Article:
White Rose University Consortium logo
University of Leeds logo University of Sheffield logo York University logo

The mutability of staphyloccal biofilms

Ryder, Victoria Joanne (2010) The mutability of staphyloccal biofilms. PhD thesis, University of Leeds.

[img]
Preview
Text
uk_bl_ethos_536092.pdf

Download (24Mb)

Abstract

In their natural environment, bacteria are often found as sessile populations, known as biofilms, typified by surface adherence and extracellular matrix production. This growth phase confers broad spectrum antibiotic recalcitrance, through undefined mechanisms. This work sought to investigate a role for increased mutability ofstaphylococci in biofilms, as a contributing mechanism in biofilm antibiotic recalcitrance. Initially, a novel biofilm model for use with staphylococci was established that utilised cellulose disks and incorporated human plasma to promote bacterial surface adherence. This system was validated by demonstrating antibiotic recalcitrance, dissemination by D-amino acids, and similarities with transcriptional profiles of other biofilm models. Using this novel biofilm model, and the Sorbarod flow system, mutation frequencies (MFs) were determined for Staphylococcus aureus and Staphylococcus epidermidis in biofilms and compared with those in planktonic cultures. This revealed increases in MF of up to 68-fold compared with planktonic cultures. The role of oxidative stress in biofilm mutability was investigated by addition of antioxidants to biofilms. Here, MFs were reduced up to 5-fold, suggesting a role for oxidative damage. Transcriptional profiling of biofilms revealed upregulation of several genes involved in DNA repair, compared with planktonic cultures. Genes encoding antioxidant activity were also investigated; of these only sodA was upregulated. Staphyloxanthin biosysthetic genes, however, were downregulated. During these studies, S. aureus biofilms were found to generate phenotypic variants. White variants (WVs) and large pale variants (LPVs) were mostly found amongst cells shed from biofilms. WVs had lost biofilm forming capacity and had mutations in the alternative sigma factor, SigB. LPVs retained biofilm forming capacity, but the genetic basis of their variation remains undefined. In summary, I have shown that staphylococci exhibit enhanced mutability in biofilms, accelerating the emergence of antibiotic resistance and morphological variants. This may result from oxidative stress, causing the enhanced accumulation of mutations within the genome.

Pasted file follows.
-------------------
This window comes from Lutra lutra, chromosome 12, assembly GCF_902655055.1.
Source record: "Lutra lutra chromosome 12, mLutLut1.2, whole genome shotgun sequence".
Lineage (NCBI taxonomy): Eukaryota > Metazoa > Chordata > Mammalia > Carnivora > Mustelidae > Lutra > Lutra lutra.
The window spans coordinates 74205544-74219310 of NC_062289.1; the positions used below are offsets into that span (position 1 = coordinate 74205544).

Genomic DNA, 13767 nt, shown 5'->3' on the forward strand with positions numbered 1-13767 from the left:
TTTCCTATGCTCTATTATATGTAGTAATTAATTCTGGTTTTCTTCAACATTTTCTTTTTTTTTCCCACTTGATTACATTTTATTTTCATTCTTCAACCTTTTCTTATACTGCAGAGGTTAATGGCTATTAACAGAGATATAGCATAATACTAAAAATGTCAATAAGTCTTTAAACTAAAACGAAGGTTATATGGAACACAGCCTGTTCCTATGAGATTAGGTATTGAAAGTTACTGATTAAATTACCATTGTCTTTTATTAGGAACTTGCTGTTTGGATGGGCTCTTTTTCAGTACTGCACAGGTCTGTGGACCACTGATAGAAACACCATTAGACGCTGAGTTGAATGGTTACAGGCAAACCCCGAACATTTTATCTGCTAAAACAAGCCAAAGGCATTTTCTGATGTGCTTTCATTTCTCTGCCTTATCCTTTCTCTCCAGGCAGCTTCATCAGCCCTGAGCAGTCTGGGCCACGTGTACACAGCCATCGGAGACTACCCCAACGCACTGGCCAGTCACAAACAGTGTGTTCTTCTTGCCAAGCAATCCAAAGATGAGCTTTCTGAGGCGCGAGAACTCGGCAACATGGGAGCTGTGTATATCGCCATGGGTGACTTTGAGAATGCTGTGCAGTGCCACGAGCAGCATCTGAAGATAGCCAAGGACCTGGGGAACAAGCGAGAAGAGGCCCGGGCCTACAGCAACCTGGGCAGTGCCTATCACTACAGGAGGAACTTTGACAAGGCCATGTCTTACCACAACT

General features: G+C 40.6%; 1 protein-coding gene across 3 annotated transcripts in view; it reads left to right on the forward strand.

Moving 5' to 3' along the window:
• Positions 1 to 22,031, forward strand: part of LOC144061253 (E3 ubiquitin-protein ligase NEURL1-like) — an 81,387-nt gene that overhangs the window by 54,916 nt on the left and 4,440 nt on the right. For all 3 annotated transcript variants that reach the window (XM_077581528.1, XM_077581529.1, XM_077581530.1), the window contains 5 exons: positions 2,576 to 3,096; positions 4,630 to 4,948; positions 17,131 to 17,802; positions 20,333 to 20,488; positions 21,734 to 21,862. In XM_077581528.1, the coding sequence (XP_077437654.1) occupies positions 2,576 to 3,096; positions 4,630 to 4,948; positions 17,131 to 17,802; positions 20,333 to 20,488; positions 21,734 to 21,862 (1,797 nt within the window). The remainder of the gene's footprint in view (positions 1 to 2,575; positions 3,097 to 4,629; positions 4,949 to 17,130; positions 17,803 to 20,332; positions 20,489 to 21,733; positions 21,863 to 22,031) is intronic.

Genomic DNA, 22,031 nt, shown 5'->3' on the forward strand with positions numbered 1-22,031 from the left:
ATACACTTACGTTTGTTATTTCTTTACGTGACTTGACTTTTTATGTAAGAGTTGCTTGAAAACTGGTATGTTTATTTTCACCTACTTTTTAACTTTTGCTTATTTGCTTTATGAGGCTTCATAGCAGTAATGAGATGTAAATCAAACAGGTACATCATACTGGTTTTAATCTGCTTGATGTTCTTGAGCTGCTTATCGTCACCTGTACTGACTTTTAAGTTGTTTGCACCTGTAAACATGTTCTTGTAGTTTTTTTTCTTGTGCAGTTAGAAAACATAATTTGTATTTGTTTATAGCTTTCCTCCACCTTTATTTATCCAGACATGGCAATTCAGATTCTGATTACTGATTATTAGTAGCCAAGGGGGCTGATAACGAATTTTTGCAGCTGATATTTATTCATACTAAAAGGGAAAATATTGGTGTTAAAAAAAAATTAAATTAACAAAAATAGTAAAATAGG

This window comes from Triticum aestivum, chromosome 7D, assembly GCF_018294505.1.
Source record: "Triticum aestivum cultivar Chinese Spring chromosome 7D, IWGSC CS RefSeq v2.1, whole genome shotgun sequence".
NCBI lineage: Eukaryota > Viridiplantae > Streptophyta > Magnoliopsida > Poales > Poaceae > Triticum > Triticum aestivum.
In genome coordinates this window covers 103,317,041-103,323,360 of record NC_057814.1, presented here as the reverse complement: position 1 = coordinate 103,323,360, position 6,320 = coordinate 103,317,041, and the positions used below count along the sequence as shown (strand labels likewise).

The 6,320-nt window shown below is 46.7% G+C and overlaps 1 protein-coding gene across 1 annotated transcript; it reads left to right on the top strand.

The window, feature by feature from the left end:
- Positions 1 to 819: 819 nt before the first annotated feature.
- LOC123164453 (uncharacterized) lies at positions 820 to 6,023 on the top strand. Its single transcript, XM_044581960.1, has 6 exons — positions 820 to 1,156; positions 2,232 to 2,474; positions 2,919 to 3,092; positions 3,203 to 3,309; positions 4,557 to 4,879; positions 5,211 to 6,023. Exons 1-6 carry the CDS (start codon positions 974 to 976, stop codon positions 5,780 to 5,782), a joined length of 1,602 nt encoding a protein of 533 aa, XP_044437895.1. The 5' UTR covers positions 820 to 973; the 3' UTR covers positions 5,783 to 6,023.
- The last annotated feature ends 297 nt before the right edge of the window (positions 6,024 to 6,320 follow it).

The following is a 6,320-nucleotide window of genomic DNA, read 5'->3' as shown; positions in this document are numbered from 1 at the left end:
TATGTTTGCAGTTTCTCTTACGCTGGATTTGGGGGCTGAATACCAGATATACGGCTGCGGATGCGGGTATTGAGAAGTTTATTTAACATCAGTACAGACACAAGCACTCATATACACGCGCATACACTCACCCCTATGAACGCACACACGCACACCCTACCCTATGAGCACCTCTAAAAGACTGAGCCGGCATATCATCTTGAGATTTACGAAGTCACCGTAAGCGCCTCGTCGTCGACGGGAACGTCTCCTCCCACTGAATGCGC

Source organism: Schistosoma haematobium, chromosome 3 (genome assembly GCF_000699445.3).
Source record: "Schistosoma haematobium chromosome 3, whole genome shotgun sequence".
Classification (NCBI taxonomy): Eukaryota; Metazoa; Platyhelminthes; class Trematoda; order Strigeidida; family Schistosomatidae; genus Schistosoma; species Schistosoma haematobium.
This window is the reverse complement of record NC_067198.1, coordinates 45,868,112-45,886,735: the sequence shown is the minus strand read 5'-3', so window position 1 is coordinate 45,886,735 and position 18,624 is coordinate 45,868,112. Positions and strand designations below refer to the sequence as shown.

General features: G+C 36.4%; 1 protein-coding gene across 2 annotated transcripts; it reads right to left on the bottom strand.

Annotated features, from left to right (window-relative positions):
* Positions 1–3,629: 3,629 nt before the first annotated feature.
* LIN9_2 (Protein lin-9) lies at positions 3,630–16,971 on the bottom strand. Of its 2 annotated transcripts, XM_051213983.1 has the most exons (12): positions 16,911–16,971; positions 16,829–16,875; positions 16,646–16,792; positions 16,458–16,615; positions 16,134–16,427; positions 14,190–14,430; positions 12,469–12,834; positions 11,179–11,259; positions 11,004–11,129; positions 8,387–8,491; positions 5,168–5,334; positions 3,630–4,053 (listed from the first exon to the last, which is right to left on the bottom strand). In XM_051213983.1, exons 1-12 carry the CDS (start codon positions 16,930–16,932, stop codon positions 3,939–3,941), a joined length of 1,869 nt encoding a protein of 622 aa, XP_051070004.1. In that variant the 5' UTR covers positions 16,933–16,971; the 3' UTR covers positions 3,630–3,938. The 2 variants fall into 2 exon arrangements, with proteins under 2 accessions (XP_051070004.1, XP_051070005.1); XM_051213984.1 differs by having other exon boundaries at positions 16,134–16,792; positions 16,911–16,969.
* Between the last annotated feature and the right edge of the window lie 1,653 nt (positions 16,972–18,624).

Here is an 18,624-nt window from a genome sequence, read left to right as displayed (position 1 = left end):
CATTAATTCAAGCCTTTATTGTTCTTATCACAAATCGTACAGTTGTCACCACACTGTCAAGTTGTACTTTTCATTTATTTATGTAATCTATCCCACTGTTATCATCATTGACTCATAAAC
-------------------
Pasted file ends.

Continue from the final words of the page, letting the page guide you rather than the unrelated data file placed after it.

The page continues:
Item Type: Thesis (PhD)
Academic Units: The University of Leeds > Faculty of Biological Sciences (Leeds)
Depositing User: Ethos Import
Date Deposited: 12 Jan 2012 14:13
Last Modified: 07 Mar 2014 11:24
URI: http://etheses.whiterose.ac.uk/id/eprint/2049

Actions (repository staff only: login required)